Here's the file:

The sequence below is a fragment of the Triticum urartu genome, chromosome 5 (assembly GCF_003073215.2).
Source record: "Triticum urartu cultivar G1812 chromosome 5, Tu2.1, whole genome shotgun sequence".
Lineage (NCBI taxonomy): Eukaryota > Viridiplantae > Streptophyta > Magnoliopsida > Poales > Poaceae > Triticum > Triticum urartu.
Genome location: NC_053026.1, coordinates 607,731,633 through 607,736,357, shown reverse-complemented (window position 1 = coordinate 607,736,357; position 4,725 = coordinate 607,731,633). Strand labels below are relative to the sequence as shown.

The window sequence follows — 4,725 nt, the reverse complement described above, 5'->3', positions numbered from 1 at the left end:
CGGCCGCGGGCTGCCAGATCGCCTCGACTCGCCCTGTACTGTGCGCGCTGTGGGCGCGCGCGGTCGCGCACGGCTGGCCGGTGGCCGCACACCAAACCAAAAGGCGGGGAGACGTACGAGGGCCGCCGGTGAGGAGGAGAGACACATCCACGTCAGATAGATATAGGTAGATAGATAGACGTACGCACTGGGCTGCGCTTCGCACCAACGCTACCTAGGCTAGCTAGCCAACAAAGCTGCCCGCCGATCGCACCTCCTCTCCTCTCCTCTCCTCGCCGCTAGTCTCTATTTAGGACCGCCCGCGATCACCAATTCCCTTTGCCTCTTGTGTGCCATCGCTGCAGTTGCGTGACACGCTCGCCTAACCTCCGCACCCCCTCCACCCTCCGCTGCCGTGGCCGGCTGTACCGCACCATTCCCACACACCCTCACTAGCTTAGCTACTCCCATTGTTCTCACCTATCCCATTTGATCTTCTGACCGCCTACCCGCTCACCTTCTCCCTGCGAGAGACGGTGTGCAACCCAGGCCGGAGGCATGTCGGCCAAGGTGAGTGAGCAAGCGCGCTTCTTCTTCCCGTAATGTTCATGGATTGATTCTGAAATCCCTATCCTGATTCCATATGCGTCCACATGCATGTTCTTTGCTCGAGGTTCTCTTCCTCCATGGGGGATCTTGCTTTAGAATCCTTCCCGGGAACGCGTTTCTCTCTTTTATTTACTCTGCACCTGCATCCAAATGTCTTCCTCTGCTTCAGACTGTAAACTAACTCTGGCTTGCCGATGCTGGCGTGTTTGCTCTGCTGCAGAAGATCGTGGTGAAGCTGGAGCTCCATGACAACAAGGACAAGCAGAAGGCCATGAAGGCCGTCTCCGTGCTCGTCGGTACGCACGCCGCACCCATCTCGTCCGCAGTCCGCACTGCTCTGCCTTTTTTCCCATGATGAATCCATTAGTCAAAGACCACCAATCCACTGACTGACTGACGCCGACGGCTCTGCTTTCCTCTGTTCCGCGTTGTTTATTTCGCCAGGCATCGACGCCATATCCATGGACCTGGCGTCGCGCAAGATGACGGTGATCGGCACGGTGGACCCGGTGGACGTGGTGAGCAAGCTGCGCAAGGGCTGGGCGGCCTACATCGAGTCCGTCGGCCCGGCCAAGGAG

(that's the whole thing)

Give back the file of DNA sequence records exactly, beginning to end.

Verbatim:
The sequence below is a fragment of the Triticum urartu genome, chromosome 5 (assembly GCF_003073215.2).
Source record: "Triticum urartu cultivar G1812 chromosome 5, Tu2.1, whole genome shotgun sequence".
Lineage (NCBI taxonomy): Eukaryota > Viridiplantae > Streptophyta > Magnoliopsida > Poales > Poaceae > Triticum > Triticum urartu.
Genome location: NC_053026.1, coordinates 607,731,633 through 607,736,357, shown reverse-complemented (window position 1 = coordinate 607,736,357; position 4,725 = coordinate 607,731,633). Strand labels below are relative to the sequence as shown.

The window sequence follows — 4,725 nt, the reverse complement described above, 5'->3', positions numbered from 1 at the left end:
CGGCCGCGGGCTGCCAGATCGCCTCGACTCGCCCTGTACTGTGCGCGCTGTGGGCGCGCGCGGTCGCGCACGGCTGGCCGGTGGCCGCACACCAAACCAAAAGGCGGGGAGACGTACGAGGGCCGCCGGTGAGGAGGAGAGACACATCCACGTCAGATAGATATAGGTAGATAGATAGACGTACGCACTGGGCTGCGCTTCGCACCAACGCTACCTAGGCTAGCTAGCCAACAAAGCTGCCCGCCGATCGCACCTCCTCTCCTCTCCTCTCCTCGCCGCTAGTCTCTATTTAGGACCGCCCGCGATCACCAATTCCCTTTGCCTCTTGTGTGCCATCGCTGCAGTTGCGTGACACGCTCGCCTAACCTCCGCACCCCCTCCACCCTCCGCTGCCGTGGCCGGCTGTACCGCACCATTCCCACACACCCTCACTAGCTTAGCTACTCCCATTGTTCTCACCTATCCCATTTGATCTTCTGACCGCCTACCCGCTCACCTTCTCCCTGCGAGAGACGGTGTGCAACCCAGGCCGGAGGCATGTCGGCCAAGGTGAGTGAGCAAGCGCGCTTCTTCTTCCCGTAATGTTCATGGATTGATTCTGAAATCCCTATCCTGATTCCATATGCGTCCACATGCATGTTCTTTGCTCGAGGTTCTCTTCCTCCATGGGGGATCTTGCTTTAGAATCCTTCCCGGGAACGCGTTTCTCTCTTTTATTTACTCTGCACCTGCATCCAAATGTCTTCCTCTGCTTCAGACTGTAAACTAACTCTGGCTTGCCGATGCTGGCGTGTTTGCTCTGCTGCAGAAGATCGTGGTGAAGCTGGAGCTCCATGACAACAAGGACAAGCAGAAGGCCATGAAGGCCGTCTCCGTGCTCGTCGGTACGCACGCCGCACCCATCTCGTCCGCAGTCCGCACTGCTCTGCCTTTTTTCCCATGATGAATCCATTAGTCAAAGACCACCAATCCACTGACTGACTGACGCCGACGGCTCTGCTTTCCTCTGTTCCGCGTTGTTTATTTCGCCAGGCATCGACGCCATATCCATGGACCTGGCGTCGCGCAAGATGACGGTGATCGGCACGGTGGACCCGGTGGACGTGGTGAGCAAGCTGCGCAAGGGCTGGGCGGCCTACATCGAGTCCGTCGGCCCGGCCAAGGAG